The second instance of two happens to be the eponym “Charlie,” which is shared between Charlotte and her uncle. The third involves the two men being sought after for the widow's murders by two detectives. Then there are the two visits the cops made to the Newton residence, and finally, the deaths of the two murder suspects.
Operated by the Northwestern Pacific Railroad, the Shadow of a Doubt location still stands to date. Having survived the 1906 earthquake, Railroad Square now serves as a visitor center.
Charlie receives a telegram scene in Shadow of a Doubt
Carnegie Library, 725 3rd St, Santa Rosa, CA
One of the earlier scenes sees Charlie go to the Telegraph office to send her uncle a message. As she is busy drafting her telegraph, Mrs. Henderson (Minerva Urecal) informs her that a telegraph arrived for them. Charlie asks her, “Do you believe in telepathy?”
Mrs. Henderson hilariously responds that she ought to because it’s her business. Charlie clarifies explaining that she meant mental telepathy.
The Carnegie Library in Santa Rosa was yet another Shadow of a Doubt filming location. In particular, it is where they filmed the scene where Charlie runs off the library at night to get a newspaper.
Seismic concerns led to the demolition of the original library building in 1964. The construction of a new library at the same site concluded in 1967, and it is what we now know as the Central Sonoma County Library. Opened in 1904, the original library building served Santa Rosa citizens for about six decades. Even after partially collapsing, the building survived the 1906 earthquake.
Uncle Charlie takes Charlie to a bar scene in Shadow of a Doubt
Til-Two Bar (now Whiskey Tip), 1910 Sebastopol Rd, Santa Rosa, CA
After overhearing the conversation between her uncle and father, Charlie runs off and Uncle Charlie chases after her. He catches up and takes her to a bar. They bump into Louise, Charlie’s schoolmate who works at the watering hole.
Louise asks Charlie what she will have, “I’ll have a milkshake.” Louise is amused at Charlie’s order and tells her that they don’t serve anything like that. Her uncle orders her a ginger ale.
Questioning his niece about how much she knows, Uncle Charlie eventually admits that he is one of the much-sort-after suspects. Charlie agrees to help him for the sake of her mother who idolizes him. While later talking to Fred Saunders (Wallace Ford), Graham’s older colleague, he tells Charlie they sent out Uncle Charlie’s photo for identification by eyewitnesses.
The Til-Two Bar at the southwest corner of Third Street and Santa Rosa served as a Shadow of a Doubt film set. In the ‘60s when Courthouse Square received a facelift, the bar was torn down. There is a Til-Two Club in San Diego where you can catch live bands, enjoy offbeat cocktails, and sing your heart out during stand-up karaoke sessions.
Uncle Charlie’s funeral scene in Shadow of a Doubt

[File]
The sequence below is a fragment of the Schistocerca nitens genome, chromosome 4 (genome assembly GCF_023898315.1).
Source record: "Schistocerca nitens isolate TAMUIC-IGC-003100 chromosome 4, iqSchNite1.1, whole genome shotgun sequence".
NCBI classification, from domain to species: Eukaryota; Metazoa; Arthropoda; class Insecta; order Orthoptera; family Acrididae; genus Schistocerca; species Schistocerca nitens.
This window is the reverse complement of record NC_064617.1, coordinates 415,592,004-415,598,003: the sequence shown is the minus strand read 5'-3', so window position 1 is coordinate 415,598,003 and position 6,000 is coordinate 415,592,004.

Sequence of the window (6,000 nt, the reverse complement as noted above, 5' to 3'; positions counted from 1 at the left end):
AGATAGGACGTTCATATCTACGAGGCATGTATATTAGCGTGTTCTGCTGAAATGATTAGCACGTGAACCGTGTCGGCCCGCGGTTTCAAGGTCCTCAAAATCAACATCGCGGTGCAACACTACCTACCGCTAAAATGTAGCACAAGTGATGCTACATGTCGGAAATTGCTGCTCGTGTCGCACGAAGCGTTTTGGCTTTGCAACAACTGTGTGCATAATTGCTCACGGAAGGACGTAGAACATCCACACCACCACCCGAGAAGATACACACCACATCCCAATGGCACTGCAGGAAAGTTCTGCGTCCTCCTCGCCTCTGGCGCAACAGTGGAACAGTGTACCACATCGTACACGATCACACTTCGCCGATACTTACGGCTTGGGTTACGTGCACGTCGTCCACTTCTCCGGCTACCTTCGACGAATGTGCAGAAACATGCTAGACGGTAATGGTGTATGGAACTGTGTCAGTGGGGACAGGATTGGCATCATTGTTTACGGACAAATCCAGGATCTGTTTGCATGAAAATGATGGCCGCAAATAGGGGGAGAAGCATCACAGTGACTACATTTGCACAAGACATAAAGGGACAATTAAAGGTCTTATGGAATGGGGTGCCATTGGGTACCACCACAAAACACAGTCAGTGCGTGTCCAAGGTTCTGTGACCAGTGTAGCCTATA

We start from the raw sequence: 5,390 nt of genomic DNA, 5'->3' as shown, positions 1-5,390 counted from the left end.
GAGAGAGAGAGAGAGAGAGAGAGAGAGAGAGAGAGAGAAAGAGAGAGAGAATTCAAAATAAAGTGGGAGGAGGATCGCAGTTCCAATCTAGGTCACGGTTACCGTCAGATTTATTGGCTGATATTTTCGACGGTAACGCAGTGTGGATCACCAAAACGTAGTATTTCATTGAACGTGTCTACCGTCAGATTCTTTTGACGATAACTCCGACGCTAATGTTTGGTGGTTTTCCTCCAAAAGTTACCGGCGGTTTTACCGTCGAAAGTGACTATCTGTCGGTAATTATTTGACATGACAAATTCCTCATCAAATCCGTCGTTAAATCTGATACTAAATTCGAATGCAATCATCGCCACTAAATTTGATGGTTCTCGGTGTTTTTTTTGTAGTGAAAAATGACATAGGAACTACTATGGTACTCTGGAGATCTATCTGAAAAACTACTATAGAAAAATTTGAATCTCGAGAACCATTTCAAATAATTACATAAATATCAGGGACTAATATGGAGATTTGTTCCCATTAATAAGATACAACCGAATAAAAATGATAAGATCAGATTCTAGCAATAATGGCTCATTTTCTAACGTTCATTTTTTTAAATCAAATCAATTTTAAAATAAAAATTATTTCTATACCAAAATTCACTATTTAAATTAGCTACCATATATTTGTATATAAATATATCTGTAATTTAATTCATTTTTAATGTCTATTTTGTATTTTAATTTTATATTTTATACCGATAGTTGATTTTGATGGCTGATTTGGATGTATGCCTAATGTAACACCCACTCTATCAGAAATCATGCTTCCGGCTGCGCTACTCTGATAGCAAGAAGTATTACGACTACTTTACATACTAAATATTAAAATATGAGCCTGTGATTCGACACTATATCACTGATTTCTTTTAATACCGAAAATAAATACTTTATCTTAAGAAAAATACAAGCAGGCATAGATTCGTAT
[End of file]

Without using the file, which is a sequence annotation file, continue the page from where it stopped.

Methodist Episcopal Church South (now a parking garage), 735 5th St, Santa Rosa, CA
A turn of events happens when the police chase down an alternative suspect who is then killed by the propeller of an airplane. The case is closed, given that it’s assumed that the deceased suspect was behind the murders. Uncle Charlie is happy to be exonerated but before leaving for San Francisco, he attempts to do away with Charlie.
After all, she is the only loose end that ties him to the murders. However, it’s Uncle Charlie who dies after a struggle ensues between him and his niece aboard a train to the Golden Gate City. Still, the townspeople honor Uncle Charlie at his funeral.
Graham returns and at the church, he hilariously asks Charlie’s younger sister Ann (Edna May Wonacott) for some assistance. “Look, Ann. Ask your sister if she’ll come here in a minute. Don’t noise it around.” Charlie confesses what she knew about Uncle Charlie but they resolve to leave things be.
Hitchcock explained to Peter Bogdanovich, during an interview, that the scene brought out the idea of destroying “the thing you love.” Uncle Charlie was Charlie’s favorite relative but in the end, she killed him in self-defense.
The Methodist Episcopal Church South in Santa Rosa provided the backdrop for the Shadow of a Doubt scene.
When traipsing around the Shadow of a Doubt filming locations in Santa Rosa, make sure to drop by the Tower Theater which also features in the film. Other Santa Rosa locations seen in the movie include Hotel La Rose and Courthouse Square.
The vehicle that detective Graham is seen driving in the film is a 1941 Plymouth Special DeLuxe Convertible. Hitchcock often said that the psychological thriller was the best of his films, and Roger Ebert included it in his “Great Movies” list. Cotton reprised his role for The Screen Guild Theater’s radio adaptation broadcast in 1943.
Wright also reprised her role for the Lux Radio Theater’s 1944 radio adaptation. Given that the two main characters share an eponym, the name Charlie is heard in the film about 170 times.